Innovation Ecosystem

An antidote to despair

Dr. Paul Farmer offered insights about what he has learned from his efforts to build a public health infrastructure in the clinical deserts of Haiti, Rwanda, Sierra Leone and now Liberia

Photo by Richard Asinof/File photo

Dr. Paul Farmer recently gave a talk about his work in developing global public health infrastructure in Haiti, Sierra Leone and Liberia, sponsored by the University of Rhode Island College of Nursing.

By Richard Asinof
Posted 2/24/22
Dr. Paul Farmer recast the story of Ebola as a problem of the lack of a local public health infrastructure to provide care, with access to staff, stuff, space and systems, in regions devastated by war and poverty. He called his efforts to rebuild the public health infrastructure in places such as Haiti, Sierra Leone, Rwanda and Liberia “the antidote to despair.”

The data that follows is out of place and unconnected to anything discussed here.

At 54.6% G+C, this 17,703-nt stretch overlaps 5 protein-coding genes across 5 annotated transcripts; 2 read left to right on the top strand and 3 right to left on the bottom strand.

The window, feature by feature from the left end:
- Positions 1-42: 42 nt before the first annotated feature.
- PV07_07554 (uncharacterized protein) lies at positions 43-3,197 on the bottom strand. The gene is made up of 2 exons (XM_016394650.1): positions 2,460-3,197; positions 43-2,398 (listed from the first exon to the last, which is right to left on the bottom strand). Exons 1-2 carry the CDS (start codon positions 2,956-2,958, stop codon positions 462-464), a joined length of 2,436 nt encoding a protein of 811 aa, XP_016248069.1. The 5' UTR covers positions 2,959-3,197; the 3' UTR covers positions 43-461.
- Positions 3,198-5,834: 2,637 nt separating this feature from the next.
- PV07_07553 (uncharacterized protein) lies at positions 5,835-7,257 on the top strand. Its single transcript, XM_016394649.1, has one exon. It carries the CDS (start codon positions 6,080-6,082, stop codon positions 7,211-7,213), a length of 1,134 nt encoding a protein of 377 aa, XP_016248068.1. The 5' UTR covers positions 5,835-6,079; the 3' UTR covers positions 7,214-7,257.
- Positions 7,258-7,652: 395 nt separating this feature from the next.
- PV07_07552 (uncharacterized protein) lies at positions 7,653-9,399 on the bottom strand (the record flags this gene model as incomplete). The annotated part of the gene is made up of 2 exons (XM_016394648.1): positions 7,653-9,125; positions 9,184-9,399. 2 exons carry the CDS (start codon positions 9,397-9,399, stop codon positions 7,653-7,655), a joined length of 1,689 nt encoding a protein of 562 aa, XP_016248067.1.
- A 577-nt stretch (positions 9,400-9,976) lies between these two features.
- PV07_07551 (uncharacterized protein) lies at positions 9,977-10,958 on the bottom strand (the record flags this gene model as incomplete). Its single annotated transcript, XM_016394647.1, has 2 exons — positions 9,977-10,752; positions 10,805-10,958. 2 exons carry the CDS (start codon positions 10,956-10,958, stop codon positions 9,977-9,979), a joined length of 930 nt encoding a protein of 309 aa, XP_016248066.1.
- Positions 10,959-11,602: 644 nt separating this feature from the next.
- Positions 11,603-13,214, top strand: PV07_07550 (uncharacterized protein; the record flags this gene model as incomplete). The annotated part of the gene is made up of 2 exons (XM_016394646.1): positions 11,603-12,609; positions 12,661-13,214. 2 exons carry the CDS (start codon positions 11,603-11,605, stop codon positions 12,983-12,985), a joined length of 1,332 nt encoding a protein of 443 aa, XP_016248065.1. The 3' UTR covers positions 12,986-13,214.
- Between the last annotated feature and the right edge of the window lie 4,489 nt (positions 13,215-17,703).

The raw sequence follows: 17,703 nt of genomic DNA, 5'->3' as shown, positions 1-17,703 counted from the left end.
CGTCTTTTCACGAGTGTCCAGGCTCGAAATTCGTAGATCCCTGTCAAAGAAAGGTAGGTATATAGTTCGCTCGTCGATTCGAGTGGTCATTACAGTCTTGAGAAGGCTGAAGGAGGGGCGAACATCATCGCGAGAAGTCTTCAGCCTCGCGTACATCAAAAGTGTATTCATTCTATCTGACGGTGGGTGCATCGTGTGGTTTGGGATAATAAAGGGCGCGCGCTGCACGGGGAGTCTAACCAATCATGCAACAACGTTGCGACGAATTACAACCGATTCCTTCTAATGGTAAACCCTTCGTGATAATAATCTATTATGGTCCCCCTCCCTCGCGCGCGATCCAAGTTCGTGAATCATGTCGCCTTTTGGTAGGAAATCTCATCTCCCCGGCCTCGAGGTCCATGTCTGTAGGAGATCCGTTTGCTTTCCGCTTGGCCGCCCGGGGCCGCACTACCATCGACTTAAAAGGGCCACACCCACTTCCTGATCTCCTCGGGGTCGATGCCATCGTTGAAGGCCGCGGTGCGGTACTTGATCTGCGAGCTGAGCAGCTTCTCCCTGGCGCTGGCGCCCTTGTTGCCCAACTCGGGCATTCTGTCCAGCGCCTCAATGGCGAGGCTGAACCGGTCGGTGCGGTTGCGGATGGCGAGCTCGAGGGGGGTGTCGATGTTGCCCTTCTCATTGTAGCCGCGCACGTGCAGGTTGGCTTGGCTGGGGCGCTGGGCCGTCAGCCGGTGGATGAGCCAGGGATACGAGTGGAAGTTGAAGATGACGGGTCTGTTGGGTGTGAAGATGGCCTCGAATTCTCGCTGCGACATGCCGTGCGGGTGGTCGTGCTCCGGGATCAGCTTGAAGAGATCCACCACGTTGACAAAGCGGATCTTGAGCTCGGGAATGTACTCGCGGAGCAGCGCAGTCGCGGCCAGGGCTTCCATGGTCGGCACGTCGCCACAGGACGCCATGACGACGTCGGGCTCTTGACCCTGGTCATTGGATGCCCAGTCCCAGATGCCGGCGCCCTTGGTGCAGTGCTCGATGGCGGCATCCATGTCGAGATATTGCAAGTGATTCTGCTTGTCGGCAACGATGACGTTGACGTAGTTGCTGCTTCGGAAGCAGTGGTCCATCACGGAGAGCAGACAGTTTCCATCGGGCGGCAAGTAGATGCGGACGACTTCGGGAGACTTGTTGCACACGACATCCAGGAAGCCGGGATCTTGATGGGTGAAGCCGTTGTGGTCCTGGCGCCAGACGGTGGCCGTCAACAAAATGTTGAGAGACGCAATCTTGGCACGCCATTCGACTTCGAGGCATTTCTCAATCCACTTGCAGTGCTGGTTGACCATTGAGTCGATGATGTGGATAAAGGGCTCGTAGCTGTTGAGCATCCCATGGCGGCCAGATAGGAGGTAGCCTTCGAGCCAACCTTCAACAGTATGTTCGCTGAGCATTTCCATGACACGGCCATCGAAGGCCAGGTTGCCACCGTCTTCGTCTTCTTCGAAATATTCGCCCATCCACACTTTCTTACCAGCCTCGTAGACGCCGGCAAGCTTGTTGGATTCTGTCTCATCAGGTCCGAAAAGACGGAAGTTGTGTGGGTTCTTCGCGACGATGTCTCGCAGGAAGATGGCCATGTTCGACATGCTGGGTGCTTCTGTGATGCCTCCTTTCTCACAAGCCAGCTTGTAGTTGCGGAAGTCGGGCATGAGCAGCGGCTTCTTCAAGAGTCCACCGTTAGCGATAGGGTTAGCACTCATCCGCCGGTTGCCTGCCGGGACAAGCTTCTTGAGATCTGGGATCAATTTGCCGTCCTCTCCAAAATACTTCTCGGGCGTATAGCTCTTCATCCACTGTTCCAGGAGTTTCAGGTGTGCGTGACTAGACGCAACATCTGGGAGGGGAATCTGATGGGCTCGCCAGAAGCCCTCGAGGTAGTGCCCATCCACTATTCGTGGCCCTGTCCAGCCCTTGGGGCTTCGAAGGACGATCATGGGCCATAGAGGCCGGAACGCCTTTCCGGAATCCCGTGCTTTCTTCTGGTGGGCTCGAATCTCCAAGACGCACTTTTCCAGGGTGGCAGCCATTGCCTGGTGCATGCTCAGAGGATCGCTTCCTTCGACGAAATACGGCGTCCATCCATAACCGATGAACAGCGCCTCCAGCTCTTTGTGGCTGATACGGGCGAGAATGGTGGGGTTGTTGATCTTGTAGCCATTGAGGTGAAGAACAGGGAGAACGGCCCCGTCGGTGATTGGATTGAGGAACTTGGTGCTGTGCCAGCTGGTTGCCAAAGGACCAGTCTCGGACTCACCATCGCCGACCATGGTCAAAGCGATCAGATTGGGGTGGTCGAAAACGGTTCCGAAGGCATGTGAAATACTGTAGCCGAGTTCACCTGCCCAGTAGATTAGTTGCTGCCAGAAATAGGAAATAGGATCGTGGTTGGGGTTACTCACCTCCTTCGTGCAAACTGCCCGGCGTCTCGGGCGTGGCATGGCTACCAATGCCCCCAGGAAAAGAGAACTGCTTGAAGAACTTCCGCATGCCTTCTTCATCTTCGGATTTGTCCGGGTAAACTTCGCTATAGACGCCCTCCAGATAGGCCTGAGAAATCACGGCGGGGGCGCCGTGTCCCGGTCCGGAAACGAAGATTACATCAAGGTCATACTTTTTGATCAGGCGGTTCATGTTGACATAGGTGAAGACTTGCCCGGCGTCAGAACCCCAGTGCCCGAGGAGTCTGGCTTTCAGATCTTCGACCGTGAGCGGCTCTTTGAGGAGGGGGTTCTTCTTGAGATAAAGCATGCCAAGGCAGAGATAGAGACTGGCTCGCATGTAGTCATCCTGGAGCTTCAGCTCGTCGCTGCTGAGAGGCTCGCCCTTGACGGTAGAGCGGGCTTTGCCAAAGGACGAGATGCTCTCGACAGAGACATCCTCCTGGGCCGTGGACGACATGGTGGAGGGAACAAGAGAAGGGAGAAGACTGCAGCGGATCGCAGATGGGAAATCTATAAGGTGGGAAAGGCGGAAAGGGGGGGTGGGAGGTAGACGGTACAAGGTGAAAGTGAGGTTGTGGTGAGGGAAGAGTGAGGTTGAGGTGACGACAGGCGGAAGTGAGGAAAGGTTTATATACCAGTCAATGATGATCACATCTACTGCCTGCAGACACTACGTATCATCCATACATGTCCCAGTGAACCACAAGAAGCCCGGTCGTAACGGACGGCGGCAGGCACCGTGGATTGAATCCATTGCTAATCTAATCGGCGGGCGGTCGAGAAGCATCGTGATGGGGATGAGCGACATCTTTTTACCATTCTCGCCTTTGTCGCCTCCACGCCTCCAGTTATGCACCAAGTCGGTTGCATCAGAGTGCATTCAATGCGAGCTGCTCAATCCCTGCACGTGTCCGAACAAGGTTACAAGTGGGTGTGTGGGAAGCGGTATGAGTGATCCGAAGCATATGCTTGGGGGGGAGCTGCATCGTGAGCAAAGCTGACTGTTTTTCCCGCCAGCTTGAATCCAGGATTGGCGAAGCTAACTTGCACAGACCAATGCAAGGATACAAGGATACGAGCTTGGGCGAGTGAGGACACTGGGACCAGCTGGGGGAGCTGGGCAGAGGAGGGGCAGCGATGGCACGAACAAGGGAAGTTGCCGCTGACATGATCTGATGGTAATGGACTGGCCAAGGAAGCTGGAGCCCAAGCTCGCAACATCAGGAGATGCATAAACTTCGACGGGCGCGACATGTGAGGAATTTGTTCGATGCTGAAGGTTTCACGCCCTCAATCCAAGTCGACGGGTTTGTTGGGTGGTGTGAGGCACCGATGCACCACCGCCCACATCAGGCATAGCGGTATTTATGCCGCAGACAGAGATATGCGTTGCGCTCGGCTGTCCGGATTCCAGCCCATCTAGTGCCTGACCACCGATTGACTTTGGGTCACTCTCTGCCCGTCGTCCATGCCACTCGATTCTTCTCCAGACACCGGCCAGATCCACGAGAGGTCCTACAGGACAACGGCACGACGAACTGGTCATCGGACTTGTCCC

What kinds of collaboration and coordination exist between global public health education efforts at URI, RIC and Brown? Is there a shared curriculum? How does the international work being promoted by Bryant University fit into the academic picture? What are the similarities between the lessons learned in building a public health infrastructure in clinical deserts that could be applied to the epidemic of addiction and overdose deaths? Are there products focused on promoting maternal health being developed by Maternova, a Rhode Island-based firm, that could be included as part of the URI nursing students’ expedition to Liberia?